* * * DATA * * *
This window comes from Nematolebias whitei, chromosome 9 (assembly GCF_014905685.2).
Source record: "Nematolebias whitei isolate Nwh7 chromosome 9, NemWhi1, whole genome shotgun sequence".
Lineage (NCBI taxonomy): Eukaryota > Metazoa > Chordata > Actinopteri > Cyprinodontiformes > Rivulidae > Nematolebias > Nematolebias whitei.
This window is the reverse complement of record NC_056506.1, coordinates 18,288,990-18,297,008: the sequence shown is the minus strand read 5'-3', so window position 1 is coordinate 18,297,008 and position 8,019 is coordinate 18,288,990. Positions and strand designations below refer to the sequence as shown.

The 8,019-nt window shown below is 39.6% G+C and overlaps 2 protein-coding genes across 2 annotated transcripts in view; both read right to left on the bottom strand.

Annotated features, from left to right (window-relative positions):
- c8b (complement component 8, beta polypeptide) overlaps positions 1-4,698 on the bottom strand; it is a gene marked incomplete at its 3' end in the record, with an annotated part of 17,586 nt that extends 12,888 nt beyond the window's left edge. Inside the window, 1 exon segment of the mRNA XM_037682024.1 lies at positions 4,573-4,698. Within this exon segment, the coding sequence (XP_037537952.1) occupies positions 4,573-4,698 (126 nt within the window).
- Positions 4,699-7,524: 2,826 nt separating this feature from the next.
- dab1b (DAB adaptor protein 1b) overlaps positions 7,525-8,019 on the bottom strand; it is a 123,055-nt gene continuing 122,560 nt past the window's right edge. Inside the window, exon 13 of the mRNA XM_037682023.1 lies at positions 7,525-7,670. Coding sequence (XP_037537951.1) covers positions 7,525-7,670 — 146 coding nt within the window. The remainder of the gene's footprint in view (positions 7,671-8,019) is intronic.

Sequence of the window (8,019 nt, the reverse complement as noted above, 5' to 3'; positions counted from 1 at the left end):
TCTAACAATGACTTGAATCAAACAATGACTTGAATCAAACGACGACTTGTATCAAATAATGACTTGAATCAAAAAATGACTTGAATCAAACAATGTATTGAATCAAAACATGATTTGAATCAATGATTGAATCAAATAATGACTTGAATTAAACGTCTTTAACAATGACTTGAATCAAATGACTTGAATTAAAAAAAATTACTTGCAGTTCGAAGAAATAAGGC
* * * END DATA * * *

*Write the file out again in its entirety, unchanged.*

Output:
This window comes from Nematolebias whitei, chromosome 9 (assembly GCF_014905685.2).
Source record: "Nematolebias whitei isolate Nwh7 chromosome 9, NemWhi1, whole genome shotgun sequence".
Lineage (NCBI taxonomy): Eukaryota > Metazoa > Chordata > Actinopteri > Cyprinodontiformes > Rivulidae > Nematolebias > Nematolebias whitei.
This window is the reverse complement of record NC_056506.1, coordinates 18,288,990-18,297,008: the sequence shown is the minus strand read 5'-3', so window position 1 is coordinate 18,297,008 and position 8,019 is coordinate 18,288,990. Positions and strand designations below refer to the sequence as shown.

The 8,019-nt window shown below is 39.6% G+C and overlaps 2 protein-coding genes across 2 annotated transcripts in view; both read right to left on the bottom strand.

Annotated features, from left to right (window-relative positions):
- c8b (complement component 8, beta polypeptide) overlaps positions 1-4,698 on the bottom strand; it is a gene marked incomplete at its 3' end in the record, with an annotated part of 17,586 nt that extends 12,888 nt beyond the window's left edge. Inside the window, 1 exon segment of the mRNA XM_037682024.1 lies at positions 4,573-4,698. Within this exon segment, the coding sequence (XP_037537952.1) occupies positions 4,573-4,698 (126 nt within the window).
- Positions 4,699-7,524: 2,826 nt separating this feature from the next.
- dab1b (DAB adaptor protein 1b) overlaps positions 7,525-8,019 on the bottom strand; it is a 123,055-nt gene continuing 122,560 nt past the window's right edge. Inside the window, exon 13 of the mRNA XM_037682023.1 lies at positions 7,525-7,670. Coding sequence (XP_037537951.1) covers positions 7,525-7,670 — 146 coding nt within the window. The remainder of the gene's footprint in view (positions 7,671-8,019) is intronic.

Sequence of the window (8,019 nt, the reverse complement as noted above, 5' to 3'; positions counted from 1 at the left end):
TCTAACAATGACTTGAATCAAACAATGACTTGAATCAAACGACGACTTGTATCAAATAATGACTTGAATCAAAAAATGACTTGAATCAAACAATGTATTGAATCAAAACATGATTTGAATCAATGATTGAATCAAATAATGACTTGAATTAAACGTCTTTAACAATGACTTGAATCAAATGACTTGAATTAAAAAAAATTACTTGCAGTTCGAAGAAATAAGGC